Explainer: What are stablecoins, the asset that moves the cryptocurrency market?

Depictions of cryptocurrencies including Bitcoin, Dash, Ethereum, Ripple, and Litecoin are seen in this illustrative image, taken on June 2, 2021. REUTERS/Florence Lo/Illustration

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LONDON, May 12 (Reuters) – Most cryptocurrencies have a major problem with price volatility, but one subcategory of coins is designed to maintain a constant value: stablecoins.

As cryptocurrency prices plummeted this week, with bitcoin losing around a third of its value in just eight days, stablecoins were supposed to be insulated from the chaos.

But an unexpected collapse in fourth-largest stablecoin TerraUSD, which broke its 1:1 peg to the dollar, has drawn attention to the asset class. read more

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This is what you need to know:

WHAT ARE STABLECOINS?

Stablecoins are cryptocurrencies designed to protect against wild volatility that makes it difficult to use digital assets for payments or as a store of value.

They try to maintain a constant exchange rate with fiat currencies, for example through a 1:1 parity with the US dollar.

HOW IMPORTANT ARE THEY?

Stablecoins have a market cap of around $170 billion, making them a relatively small part of the overall cryptocurrency market, which is currently worth around $1.2 trillion, according to CoinMarketCap data. .

But they have gained popularity in recent years. The largest stablecoin, Tether, has a market cap of around $80 billion, having risen from just $4.1 billion at the start of 2020.

The No. 2 stablecoin, USD Coin, has a market capitalization of $49 billion, according to data from CoinMarketCap.

While data on the specific uses of stablecoins is hard to come by, they play a crucial role for crypto traders, allowing them to hedge against spikes in the bitcoin price or store idle cash without transferring it back to fiat currency. read more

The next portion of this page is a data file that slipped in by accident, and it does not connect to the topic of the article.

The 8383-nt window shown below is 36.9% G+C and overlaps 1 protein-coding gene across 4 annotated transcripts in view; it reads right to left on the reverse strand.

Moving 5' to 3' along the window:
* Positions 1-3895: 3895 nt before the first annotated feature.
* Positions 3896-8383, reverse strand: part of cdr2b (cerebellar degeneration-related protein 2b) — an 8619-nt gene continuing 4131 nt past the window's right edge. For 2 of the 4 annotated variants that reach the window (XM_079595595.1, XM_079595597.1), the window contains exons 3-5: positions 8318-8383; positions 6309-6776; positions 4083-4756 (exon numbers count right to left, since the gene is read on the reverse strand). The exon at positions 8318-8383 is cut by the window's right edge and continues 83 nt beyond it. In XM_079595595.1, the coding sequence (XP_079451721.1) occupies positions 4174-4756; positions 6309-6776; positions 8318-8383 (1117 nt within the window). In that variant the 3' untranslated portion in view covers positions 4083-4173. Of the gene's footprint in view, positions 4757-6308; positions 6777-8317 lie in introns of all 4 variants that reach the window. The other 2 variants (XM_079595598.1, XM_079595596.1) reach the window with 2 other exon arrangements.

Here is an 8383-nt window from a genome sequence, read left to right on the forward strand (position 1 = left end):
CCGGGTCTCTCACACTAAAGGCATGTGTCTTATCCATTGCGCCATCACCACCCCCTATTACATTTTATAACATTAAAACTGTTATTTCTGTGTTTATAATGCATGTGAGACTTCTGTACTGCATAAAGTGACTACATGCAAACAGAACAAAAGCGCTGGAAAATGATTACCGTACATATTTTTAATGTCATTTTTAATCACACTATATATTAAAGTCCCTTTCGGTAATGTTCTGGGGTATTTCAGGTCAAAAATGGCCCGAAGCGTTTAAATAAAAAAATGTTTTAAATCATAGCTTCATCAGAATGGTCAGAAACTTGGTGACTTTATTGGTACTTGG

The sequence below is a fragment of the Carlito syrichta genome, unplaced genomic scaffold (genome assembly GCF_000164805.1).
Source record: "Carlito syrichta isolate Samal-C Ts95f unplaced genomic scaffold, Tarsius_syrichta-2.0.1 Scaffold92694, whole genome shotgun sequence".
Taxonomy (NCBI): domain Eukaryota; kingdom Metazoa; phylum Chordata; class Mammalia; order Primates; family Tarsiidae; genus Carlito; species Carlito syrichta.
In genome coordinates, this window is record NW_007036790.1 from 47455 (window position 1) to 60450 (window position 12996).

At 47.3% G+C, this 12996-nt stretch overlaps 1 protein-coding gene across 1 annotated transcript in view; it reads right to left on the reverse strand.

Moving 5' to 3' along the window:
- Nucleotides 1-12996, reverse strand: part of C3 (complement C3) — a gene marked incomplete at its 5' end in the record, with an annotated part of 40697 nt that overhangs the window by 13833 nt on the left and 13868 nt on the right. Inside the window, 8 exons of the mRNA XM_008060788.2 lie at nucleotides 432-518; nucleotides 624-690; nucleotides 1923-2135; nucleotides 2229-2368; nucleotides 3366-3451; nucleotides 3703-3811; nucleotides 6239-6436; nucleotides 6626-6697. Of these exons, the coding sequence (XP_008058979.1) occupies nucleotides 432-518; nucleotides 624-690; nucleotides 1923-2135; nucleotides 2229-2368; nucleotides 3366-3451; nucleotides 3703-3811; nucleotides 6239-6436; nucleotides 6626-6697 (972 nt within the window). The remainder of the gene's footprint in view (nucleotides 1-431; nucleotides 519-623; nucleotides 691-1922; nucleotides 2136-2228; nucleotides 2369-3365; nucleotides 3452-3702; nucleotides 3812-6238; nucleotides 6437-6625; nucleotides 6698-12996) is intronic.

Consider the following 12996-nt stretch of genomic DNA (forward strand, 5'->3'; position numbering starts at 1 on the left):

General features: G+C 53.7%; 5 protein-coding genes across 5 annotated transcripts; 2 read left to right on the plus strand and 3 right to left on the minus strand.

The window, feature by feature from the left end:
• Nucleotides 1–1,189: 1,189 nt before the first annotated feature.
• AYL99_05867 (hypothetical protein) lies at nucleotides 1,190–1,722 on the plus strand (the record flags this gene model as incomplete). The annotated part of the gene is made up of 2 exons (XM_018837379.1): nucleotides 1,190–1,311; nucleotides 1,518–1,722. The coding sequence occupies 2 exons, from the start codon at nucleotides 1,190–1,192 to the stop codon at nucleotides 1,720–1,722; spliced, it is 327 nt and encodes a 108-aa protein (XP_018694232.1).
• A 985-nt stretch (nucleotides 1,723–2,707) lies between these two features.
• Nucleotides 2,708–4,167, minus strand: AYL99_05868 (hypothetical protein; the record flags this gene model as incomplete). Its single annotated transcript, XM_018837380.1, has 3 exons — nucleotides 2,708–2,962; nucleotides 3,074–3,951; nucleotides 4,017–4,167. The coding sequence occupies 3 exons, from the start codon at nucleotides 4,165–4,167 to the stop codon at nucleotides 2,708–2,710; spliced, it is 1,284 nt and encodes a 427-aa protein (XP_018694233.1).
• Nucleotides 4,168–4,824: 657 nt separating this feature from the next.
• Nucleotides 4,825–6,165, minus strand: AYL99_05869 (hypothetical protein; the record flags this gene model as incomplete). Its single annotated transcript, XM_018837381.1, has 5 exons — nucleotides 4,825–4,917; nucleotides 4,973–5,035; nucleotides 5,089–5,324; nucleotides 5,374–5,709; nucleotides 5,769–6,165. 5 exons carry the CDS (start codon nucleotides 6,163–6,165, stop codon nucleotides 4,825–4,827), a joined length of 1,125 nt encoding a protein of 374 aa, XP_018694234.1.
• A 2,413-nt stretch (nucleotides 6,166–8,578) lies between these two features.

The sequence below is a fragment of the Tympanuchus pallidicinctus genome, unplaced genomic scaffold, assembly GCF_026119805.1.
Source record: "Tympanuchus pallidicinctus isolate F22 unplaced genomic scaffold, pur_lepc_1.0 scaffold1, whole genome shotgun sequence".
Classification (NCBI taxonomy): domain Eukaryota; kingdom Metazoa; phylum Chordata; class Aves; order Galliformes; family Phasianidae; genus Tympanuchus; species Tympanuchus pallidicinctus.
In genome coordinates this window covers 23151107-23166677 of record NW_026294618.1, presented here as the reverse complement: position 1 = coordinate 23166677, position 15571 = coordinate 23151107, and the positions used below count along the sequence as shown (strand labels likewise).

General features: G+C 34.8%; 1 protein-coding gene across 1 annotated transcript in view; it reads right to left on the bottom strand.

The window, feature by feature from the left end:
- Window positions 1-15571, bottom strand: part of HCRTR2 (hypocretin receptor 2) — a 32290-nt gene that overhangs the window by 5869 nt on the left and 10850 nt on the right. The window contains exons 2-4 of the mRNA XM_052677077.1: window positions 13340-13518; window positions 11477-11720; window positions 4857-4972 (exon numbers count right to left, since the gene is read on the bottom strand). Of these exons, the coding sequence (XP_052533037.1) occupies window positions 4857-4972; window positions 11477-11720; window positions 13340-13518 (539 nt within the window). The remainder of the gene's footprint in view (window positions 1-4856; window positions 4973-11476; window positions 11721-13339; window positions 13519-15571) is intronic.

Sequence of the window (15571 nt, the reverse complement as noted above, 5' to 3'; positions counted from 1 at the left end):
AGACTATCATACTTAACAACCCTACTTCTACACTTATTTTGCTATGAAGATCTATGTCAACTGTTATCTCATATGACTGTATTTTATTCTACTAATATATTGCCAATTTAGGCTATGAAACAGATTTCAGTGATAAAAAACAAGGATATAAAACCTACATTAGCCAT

In its semi-annual financial stability report on Tuesday, the US Federal Reserve warned that stablecoins are increasingly being used to facilitate leveraged trading in other cryptocurrencies.

From 2018 onwards, stablecoins have been increasingly used in international trade and as a way to get around capital controls, says Joseph Edwards, head of financial strategy at crypto firm Solrise. The Tether stablecoin, in particular, is used for trade in and around China and South America, he said.

HOW DO THEY WORK?

There are two main types of stablecoins: those that are backed by reserves that comprise assets, such as fiat currency, bonds, commercial paper, or even other cryptocurrencies, and those that are algorithmic or “decentralized.”

Major stablecoins like Tether, USD Coin, and Binance USD are backed by reserves: they say they have enough dollar-denominated assets to maintain a 1:1 exchange rate.

The companies say that one of their stable coins can always be exchanged for a dollar.

Asset-backed stablecoins have come under pressure in recent years to be transparent about what is in their reserves and whether they have enough dollars to back all of the digital currencies in circulation. read more

Meanwhile, TerraUSD is an algorithmic stablecoin. This means you have no reservations. Instead, its value was supposed to be maintained by a complex mechanism involving exchanging TerraUSD coins with a free-floating cryptocurrency called Luna to control the supply.

WHAT CAN GO WRONG?

TerraUSD’s stability mechanism stopped working this week as investors lost faith in Luna, amid a broader downturn in crypto markets. TerraUSD price plummeted to as low as 30 cents.

In theory, asset-backed stablecoins should hold up despite this.

But Tether also broke away from its dollar peg for the first time since 2020 on Thursday, falling to as low as 95 cents.

Tether sought to reassure investors, saying on its website that holders could still redeem their tokens at a 1:1 rate.

WHAT DO THE REGULATORS SAY?

While regulators globally are trying to set rules for the cryptocurrency market, some have highlighted stablecoins as a particular risk to financial stability, for example if too many people tried to withdraw their stablecoins at once.

In its stability report, the Fed warned that stablecoins are vulnerable to investor runs because they are backed by assets that may lose value or lose liquidity in times of market stress. Therefore, a run on the stablecoin could spill over into the traditional financial system by creating stress on these underlying assets, he said.

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Information from Elizabeth Howcroft; Edited by Michelle Price and Lisa Shumaker

Our standards: the Thomson Reuters Trust Principles.

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